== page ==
The best Leyden jar (or capacitor) I made was an aluminum pie tray with pen tube stuck to it. It stores electrical charge. Just put it on an old TV and turn the TV on and off. Then touch the pie tray to be shocked. (Harmless)

After teaching that electricity can be stored, point out that "these" (you point to electronic capacitors) do the same thing by storing electricity. And do this experiment with the electronic capacitors:


Posted by cr0sh
 - Apr 13, 2010, 08:01 pm
Quote
I was thinking of a small IR/LDR based intruder alarm (kids will have fun putting it up in their rooms) any other such suggestions which kids can relate to and apply in their own worlds?


This reminds me of a project back when I was in grade school (5th grade); my friends and I were constantly missing things (pencils and paper, mainly) from our desks (assigned seating, old-school lidded desks), we suspected the teacher.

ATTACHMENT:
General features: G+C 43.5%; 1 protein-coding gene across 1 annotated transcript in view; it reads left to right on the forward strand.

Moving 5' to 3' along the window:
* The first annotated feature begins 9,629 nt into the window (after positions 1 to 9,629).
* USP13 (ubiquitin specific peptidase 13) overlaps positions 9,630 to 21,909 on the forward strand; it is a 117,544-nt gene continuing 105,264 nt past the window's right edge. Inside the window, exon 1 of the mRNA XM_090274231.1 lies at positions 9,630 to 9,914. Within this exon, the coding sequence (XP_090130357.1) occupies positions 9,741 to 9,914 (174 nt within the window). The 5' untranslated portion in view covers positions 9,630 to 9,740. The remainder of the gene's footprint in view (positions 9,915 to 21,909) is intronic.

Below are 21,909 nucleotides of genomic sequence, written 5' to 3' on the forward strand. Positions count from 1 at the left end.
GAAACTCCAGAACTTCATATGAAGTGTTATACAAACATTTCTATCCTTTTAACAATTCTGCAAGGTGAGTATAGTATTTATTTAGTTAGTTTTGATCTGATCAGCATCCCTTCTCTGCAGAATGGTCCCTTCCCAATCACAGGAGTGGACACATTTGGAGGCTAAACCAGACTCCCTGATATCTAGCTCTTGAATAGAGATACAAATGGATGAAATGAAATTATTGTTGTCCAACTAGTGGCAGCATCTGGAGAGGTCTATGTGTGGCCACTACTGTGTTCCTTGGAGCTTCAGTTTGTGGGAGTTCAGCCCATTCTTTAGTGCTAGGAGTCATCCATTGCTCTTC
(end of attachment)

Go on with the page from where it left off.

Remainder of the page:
I ended up rigging an alarm using my 150-in-one kit from Radio Shack and a custom trip-wire like switch to the desk lid; it could be turned off if you knew what to do by carefully openning the desk, reaching in, turning it off with another switch.

Imagine our surprise when, during recess (do kids even get recess anymore?), the alarm sounded very loudly and our teacher ran out calling my name to come shut the thing off. I turned it off, looked at her, then went back out to recess. No other words were exchanged that I remember.

I was never sent to the principal.

Our desks were not messed with the rest of the year.

;)
Posted by MarkT
 - Apr 13, 2010, 06:35 pm
Reversing a polarised electrolytic can lead to an explosion, over voltage can lead to an explosion.  Using non-polarized caps of a suitably high rating is probably the sensible approach.  Kids will try and blow things up, trust me!!

And stick to low total energies, way below 1J is a good guide, otherwise you'll have to make them wear eye protection from the sparks when they short them out.